© Josh Sager – October 2014
During the South Carolina gubernatorial debate on 10/14/14, Governor Nicky Haley (R-SC) unintentionally gave the American people a view into the unconscious minds of the political class in the United States.
In a discussion over the Confederate flag, Democratic candidate Vincent Sheheen suggested that the flag be removed from public use (it still is flown on some public buildings in South Carolina, despite the fact that it represents the single largest treason and one of the worst moral failings in the history of our nation) and Governor Haley retorted with the following:
“What I can tell you is over the last three and a half years, I spent a lot of my days on the phones with CEOs and recruiting jobs to this state. I can honestly say I have not had one conversation with a single CEO about the Confederate flag,”
Disregarding the offensive nature of Governor Haley’s support for Confederate iconography, she is making the point that business owners haven’t been scared out of the state because of its adoption of the Confederate flag. According to her view, thus lack of outrage by CEOs is a good reason to keep the flag flying (or, at least, a refutation of arguments for taking it down), regardless of the public outrage by many of her constituents.
While I have no reason to doubt her claim—she certainly talks to a lot of CEOs while begging for campaign funds and I have no doubt that they are willing to tolerate the Confederate flag if she continues giving them tax incentives—she is demonstrating her complete disregard for the preferences anybody who is not uber-wealthy and is accidentally illustrating the true priorities of the modern American politician.
The flood of money into our political system has warped the internalized decision-making process in our politicians. While once they prioritized the views of their constituents, they now completely disregard the opinions and preferences of the “little people” and focus purely on the preferences of their donor class. They simply don’t care what their constituents say, just as long as the donors are happy and they will be given enough money to run their future campaigns.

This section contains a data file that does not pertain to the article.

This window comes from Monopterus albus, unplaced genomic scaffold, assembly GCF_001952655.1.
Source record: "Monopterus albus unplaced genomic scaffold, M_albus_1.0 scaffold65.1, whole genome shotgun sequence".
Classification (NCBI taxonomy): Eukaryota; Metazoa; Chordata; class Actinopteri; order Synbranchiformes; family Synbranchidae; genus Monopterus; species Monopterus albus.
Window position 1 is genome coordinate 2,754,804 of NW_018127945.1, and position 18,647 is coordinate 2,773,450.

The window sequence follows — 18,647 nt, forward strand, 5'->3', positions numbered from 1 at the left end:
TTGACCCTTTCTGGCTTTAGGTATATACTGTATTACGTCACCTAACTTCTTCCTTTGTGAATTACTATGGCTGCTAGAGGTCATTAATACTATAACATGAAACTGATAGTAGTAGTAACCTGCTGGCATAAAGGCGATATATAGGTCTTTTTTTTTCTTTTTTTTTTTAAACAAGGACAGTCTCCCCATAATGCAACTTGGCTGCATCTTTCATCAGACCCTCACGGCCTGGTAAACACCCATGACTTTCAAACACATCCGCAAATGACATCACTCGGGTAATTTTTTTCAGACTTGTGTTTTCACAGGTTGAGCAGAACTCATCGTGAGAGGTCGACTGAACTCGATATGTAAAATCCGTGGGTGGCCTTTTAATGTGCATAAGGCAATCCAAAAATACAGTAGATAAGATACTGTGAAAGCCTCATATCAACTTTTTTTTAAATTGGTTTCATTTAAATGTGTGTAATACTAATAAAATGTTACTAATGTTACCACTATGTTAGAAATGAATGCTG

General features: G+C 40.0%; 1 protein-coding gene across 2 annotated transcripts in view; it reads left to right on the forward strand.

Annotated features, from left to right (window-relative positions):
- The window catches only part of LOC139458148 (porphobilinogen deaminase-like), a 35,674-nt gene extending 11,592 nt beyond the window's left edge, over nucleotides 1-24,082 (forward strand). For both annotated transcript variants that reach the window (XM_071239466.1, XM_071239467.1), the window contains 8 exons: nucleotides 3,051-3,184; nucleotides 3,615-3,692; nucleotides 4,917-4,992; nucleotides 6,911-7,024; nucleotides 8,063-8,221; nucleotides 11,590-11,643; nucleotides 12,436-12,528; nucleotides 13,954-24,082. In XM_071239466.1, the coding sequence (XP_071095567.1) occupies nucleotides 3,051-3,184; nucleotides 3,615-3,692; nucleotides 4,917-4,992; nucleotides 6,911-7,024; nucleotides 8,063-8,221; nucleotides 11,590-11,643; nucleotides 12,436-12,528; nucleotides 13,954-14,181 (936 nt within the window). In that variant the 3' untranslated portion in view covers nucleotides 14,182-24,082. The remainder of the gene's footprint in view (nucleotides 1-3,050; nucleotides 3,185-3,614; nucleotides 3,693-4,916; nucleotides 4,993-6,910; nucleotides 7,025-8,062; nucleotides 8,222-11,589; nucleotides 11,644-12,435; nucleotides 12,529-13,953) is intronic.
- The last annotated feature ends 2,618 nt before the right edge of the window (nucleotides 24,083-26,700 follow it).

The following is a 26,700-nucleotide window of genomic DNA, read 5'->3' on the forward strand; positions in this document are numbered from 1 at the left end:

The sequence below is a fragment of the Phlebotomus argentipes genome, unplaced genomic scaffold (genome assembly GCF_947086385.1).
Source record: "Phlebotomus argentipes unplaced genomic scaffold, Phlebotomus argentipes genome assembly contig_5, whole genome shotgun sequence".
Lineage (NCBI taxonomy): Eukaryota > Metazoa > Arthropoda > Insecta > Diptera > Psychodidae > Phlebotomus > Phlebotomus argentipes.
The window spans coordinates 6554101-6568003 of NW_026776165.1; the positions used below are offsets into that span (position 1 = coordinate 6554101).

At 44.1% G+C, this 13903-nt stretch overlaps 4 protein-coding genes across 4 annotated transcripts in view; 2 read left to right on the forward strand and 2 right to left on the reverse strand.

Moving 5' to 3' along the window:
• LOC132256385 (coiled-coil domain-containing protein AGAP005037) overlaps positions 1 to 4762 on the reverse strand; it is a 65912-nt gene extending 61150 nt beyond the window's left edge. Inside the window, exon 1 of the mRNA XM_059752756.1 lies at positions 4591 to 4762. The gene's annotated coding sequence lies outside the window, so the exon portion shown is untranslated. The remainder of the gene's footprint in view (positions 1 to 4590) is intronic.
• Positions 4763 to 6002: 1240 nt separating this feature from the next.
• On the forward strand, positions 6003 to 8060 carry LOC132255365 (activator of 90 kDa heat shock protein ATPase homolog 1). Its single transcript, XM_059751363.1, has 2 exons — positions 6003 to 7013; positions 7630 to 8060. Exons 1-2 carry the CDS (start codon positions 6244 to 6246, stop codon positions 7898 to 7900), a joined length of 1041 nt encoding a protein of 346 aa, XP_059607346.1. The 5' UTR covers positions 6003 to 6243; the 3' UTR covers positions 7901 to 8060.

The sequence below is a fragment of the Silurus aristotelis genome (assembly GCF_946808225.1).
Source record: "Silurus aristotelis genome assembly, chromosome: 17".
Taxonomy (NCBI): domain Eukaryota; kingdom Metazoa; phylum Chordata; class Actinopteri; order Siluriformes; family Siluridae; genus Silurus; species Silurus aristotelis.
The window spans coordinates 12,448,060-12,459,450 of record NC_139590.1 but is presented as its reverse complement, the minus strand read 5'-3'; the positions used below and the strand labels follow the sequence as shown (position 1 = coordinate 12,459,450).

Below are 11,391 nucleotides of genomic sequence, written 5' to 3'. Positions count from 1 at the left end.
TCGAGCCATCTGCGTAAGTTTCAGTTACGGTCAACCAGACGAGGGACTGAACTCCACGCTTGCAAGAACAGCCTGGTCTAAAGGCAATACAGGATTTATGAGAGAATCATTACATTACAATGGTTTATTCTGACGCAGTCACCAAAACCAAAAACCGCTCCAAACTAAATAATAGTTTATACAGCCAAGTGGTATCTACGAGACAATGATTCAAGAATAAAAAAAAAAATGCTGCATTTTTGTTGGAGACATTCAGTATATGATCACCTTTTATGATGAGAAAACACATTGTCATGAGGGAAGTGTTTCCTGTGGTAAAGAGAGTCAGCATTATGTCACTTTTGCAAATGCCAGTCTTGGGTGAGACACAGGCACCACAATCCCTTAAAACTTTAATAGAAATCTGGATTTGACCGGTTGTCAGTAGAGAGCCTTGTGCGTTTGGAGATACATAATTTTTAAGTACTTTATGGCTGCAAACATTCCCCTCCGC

To most modern politicians, the need for money during elections has overshadowed all other considerations, and the people with the money have become the first-among-constituents. The natural extension of this shift is that the needs of the rich are looked after, while the needs of the people who don’t tend to donate to politicians are left to die.
In many cases, I don’t think that this decision is even conscious anymore, as the system is simply so corrupt that this is business as usual. In Haley’s case specifically, I think that she has completely internalized this prioritization, to the point where she doesn’t even realize that her constituents will find her honest response odious. After all, this was a remarkably stupid, off the cuff, comment that came from a point of honest reflex rather than deliberate argumentation.
While many would like to argue that this kind of internalized corruption is limited to one party or the other, the fact is that the effect of money is pervasive and has spread across all party and ideological lines. On the federal level, the Republicans are totally and absolutely corrupt—and often religious zealots or lunatics—while the Democrats are merely mostly corrupt. There are few honest politicians who will stand up to money, and even fewer who haven’t been captured by this corrupt way of thinking.
In order to fix this type of corruption, we must drain the money out of Washington by passing a constitutional amendment (see Wolf-PAC.com for more information on this) that undoes the damage from the Buckley v. Valeo, Citizens United v. FEC and McCutcheon v. FEC cases by forever separating money and speech. When money becomes irrelevant to political races, our politicians will begin to look after their constituents’ interests (regardless of whether those constituents are Mississippi conservatives or Massachusetts liberals) rather than the economic welfare of the moneyed donors.